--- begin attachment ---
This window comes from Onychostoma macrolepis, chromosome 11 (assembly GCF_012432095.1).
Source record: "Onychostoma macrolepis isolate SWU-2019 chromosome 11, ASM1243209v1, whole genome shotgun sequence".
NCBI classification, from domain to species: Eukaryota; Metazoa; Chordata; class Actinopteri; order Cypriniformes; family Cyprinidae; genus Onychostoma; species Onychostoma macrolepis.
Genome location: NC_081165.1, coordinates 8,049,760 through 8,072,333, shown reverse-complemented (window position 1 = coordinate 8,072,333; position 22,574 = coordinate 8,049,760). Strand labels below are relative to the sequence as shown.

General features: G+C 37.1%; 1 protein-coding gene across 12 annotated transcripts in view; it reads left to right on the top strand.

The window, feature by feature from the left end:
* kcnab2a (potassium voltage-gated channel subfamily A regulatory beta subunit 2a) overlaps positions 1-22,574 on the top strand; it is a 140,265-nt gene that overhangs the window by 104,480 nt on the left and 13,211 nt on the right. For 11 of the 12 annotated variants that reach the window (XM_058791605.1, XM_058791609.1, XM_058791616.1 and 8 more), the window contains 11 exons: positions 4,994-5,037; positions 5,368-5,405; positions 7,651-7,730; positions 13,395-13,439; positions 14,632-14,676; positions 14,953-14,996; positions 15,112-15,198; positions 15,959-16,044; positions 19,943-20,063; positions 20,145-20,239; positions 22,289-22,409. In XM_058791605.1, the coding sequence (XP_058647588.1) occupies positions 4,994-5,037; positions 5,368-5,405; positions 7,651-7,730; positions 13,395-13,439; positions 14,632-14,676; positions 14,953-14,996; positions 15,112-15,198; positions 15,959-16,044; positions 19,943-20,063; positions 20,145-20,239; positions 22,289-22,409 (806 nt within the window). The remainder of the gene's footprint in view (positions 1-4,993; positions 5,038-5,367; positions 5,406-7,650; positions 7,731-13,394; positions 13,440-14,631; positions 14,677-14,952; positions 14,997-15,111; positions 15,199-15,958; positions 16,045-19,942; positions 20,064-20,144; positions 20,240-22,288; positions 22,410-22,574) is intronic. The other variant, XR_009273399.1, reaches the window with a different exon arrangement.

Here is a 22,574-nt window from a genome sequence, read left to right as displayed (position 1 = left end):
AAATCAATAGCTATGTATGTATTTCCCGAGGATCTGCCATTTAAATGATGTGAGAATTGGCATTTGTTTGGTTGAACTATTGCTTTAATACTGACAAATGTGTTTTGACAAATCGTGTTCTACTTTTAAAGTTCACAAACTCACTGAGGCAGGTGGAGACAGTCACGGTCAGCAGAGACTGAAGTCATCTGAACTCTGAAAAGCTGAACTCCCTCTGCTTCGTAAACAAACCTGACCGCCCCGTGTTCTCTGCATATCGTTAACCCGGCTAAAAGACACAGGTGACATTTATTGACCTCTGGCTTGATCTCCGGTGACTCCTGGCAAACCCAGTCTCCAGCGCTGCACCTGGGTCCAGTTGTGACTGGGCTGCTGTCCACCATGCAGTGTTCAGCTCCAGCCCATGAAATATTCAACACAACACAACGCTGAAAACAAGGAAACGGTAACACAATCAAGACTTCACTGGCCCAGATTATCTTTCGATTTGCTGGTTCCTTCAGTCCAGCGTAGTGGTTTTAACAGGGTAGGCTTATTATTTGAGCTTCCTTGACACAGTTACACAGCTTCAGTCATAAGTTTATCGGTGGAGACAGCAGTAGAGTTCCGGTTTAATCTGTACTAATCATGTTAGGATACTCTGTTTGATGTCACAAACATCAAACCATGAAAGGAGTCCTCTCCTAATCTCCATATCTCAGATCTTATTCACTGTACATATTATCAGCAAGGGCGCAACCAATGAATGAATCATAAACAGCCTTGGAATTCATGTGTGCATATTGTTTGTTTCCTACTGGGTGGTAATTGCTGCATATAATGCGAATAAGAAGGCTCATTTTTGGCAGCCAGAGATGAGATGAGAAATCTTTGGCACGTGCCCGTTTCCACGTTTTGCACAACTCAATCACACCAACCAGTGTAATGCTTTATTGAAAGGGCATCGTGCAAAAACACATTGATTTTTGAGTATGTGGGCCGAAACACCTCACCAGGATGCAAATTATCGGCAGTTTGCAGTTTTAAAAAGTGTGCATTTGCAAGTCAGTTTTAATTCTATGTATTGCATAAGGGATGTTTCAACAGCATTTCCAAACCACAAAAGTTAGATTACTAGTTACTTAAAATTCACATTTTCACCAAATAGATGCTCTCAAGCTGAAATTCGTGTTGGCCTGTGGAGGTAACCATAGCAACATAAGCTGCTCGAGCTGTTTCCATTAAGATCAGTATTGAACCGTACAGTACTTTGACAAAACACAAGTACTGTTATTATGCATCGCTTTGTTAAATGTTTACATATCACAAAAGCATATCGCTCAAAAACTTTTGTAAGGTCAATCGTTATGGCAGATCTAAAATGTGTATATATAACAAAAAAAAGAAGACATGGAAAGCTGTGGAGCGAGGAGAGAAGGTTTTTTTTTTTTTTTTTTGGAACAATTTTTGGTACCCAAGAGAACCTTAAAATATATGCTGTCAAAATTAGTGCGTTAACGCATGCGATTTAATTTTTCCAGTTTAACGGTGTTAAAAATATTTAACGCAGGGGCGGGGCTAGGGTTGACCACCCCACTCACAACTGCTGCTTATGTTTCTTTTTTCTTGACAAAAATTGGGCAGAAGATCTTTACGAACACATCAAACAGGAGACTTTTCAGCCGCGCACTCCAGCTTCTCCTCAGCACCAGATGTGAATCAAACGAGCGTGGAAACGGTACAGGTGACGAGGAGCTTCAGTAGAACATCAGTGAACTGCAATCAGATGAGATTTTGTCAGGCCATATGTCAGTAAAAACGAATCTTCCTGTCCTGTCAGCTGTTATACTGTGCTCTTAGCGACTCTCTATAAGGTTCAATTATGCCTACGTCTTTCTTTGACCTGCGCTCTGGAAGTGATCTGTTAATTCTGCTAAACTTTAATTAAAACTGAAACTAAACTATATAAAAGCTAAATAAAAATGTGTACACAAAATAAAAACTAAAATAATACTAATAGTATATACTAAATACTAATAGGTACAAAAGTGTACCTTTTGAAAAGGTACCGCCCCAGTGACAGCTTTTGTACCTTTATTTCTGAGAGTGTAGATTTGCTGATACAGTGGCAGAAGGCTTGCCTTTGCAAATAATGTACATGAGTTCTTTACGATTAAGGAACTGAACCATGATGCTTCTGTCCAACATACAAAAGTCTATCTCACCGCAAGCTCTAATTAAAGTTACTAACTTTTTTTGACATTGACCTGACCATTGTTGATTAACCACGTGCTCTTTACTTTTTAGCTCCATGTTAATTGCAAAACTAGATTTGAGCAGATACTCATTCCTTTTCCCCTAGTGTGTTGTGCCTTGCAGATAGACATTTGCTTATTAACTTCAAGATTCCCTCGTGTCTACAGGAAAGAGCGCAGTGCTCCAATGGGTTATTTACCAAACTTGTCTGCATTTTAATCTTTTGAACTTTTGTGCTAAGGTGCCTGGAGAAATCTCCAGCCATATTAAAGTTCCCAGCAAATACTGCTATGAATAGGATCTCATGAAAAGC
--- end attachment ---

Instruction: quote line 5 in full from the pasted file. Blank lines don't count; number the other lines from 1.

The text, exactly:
General features: G+C 37.1%; 1 protein-coding gene across 12 annotated transcripts in view; it reads left to right on the top strand.